A person with borderline personality disorder can be said to be emotionally unstable. People diagnosed with this type of mental health disorder are more likely to be affected by problems in their life, but are also more likely to suffer from such problems in the first place. Many of the emotionally unstable symptoms exhibited by a person with borderline personality disorder are caused by a history of physical or sexual abuse, or childhood neglect, although there is also believed to be a genetic factor involved.
Borderline personality disorder is one of the rarer mental health conditions. It is only seen in less than one percent of the adult population and at least three quarters of those will be women. However, many mental health care professionals consider the disorder to be extremely serious due to the high levels of suicide attempts in those diagnosed with the condition. Patients are also more likely to be diagnosed with other mental health problems such as eating disorders or depression.
The symptoms of personality disorder can sometimes be mistaken for the symptoms of other types of acute mental illness and psychological traumas, which makes it vital that a detailed examination of the patient’s history and symptoms.
What are the emotionally unstable symptoms in a patient with borderline personality disorder?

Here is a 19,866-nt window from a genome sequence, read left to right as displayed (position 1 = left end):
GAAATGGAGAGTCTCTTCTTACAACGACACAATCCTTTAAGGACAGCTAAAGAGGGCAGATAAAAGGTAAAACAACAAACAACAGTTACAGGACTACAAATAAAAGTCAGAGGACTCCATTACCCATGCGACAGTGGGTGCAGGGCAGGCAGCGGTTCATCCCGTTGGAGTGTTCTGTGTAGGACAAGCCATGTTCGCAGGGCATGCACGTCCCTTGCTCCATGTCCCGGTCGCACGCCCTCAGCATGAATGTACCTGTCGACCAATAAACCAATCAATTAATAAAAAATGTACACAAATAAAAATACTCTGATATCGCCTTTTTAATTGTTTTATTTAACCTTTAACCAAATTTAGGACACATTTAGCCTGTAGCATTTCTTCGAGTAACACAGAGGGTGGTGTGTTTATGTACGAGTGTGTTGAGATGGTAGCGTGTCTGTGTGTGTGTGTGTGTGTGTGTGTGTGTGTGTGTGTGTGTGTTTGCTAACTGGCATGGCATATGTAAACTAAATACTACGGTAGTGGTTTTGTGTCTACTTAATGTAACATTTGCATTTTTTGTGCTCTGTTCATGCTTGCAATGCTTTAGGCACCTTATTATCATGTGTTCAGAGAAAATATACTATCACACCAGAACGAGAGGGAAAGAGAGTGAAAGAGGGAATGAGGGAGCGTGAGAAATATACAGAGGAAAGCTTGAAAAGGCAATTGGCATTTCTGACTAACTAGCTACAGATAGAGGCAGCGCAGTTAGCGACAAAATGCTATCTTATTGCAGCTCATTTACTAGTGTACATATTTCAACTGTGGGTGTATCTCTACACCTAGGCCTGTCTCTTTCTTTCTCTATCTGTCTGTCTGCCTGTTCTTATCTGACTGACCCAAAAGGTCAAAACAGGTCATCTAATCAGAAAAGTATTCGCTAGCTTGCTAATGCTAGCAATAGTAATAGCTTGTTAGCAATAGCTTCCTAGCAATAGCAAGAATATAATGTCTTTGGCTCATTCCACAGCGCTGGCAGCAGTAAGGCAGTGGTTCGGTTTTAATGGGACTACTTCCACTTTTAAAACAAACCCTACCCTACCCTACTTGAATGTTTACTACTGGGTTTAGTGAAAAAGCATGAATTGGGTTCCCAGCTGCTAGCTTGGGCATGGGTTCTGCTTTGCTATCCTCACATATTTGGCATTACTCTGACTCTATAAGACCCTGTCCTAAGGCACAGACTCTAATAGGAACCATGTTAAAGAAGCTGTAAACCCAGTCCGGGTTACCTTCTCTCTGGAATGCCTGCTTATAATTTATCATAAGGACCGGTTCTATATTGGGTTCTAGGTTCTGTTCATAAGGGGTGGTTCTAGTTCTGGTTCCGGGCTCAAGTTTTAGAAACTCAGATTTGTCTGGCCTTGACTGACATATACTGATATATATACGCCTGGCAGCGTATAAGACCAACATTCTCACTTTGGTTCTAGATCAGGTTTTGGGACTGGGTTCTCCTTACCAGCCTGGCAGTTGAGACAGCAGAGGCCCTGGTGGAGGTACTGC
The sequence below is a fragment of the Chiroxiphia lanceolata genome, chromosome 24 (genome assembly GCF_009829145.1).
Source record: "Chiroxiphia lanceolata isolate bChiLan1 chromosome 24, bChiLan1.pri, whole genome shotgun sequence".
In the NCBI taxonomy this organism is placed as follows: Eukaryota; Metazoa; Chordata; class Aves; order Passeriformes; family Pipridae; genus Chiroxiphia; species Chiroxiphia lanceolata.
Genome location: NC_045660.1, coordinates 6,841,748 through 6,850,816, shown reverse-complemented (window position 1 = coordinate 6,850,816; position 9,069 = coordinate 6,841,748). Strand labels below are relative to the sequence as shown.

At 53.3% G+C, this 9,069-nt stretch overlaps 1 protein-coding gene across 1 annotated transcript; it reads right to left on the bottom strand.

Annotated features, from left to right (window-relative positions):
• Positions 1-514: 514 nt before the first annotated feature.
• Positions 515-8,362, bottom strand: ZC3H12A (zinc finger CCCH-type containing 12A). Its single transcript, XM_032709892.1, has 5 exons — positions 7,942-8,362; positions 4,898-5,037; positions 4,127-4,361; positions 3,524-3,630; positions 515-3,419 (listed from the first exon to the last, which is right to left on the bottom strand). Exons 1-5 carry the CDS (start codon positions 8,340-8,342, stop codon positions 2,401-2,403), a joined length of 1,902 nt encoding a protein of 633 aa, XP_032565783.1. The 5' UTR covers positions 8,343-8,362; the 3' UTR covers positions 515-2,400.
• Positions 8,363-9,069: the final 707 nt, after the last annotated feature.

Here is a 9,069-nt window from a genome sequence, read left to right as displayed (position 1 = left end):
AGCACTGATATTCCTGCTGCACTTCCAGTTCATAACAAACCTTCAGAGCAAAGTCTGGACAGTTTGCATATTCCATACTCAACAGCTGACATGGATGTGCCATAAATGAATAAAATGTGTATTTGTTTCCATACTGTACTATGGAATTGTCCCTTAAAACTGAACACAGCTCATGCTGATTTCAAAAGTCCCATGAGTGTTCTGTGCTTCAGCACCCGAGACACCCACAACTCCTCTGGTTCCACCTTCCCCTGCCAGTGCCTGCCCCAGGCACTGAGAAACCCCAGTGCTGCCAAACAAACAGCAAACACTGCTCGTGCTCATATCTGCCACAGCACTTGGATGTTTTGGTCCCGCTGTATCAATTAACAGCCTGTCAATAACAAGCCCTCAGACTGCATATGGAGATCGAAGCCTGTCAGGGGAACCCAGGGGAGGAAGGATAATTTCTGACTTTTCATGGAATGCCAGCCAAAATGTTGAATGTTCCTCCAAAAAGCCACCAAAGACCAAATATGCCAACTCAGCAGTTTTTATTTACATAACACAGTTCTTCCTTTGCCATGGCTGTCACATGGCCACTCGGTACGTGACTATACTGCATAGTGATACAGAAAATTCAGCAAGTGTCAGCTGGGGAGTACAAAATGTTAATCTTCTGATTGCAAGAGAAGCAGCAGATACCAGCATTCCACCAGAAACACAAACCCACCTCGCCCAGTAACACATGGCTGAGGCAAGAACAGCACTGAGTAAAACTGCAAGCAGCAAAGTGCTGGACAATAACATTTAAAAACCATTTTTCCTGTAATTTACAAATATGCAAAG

Patients with emotionally unstable personality disorder often have problems maintaining personal relationships. Patients will suffer from emotional disturbances manifested by extreme and highly unpredictable mood swings. Patients are often crippled by an overwhelming fear of abandonment, which causes them to feel high levels of anxiety or anger should their partner try to end the relationship. Relationships are often very intense and dysfunctional as a result.
Negative emotions and extreme bouts of depression are a common trait of people with unstable personality disorder. Patients can end up feeling very alone or “disconnected” to other people. They could also fear close personal relationships and reject people.
Many patients with borderline personality disorder have a history of self-harming and suicide attempts. They are also very likely to indulge in substance abuse and other high-risk types of behavior. In many cases, alcohol and drugs are used as a way of controlling the intense feelings of anxiety and black depression, but impulsivity is a major trait of the disorder and many patients indulge in gambling and unsafe sexual practices.
In severe cases of emotionally unstable personality disorder, patients can exhibit the symptoms of psychosis. These can include hearing voices, hallucinations, paranoia, and other very disturbed behavior.
Are emotionally unstable symptoms treatable?
Borderline personality disorder is treatable. Patients diagnosed with the disorder will normally undergo a treatment plan comprised of cognitive therapy sessions and drug therapy using antidepressants, antipsychotics, and anticonvulsants. The patient’s history will be examined so that patterns of behavior and underlying symptoms are identified.
It is also worth mentioning that many cases of personality disorder can develop into a cycle of transgenerational abuse and there is a chance that children of those diagnosed with the condition could be at risk.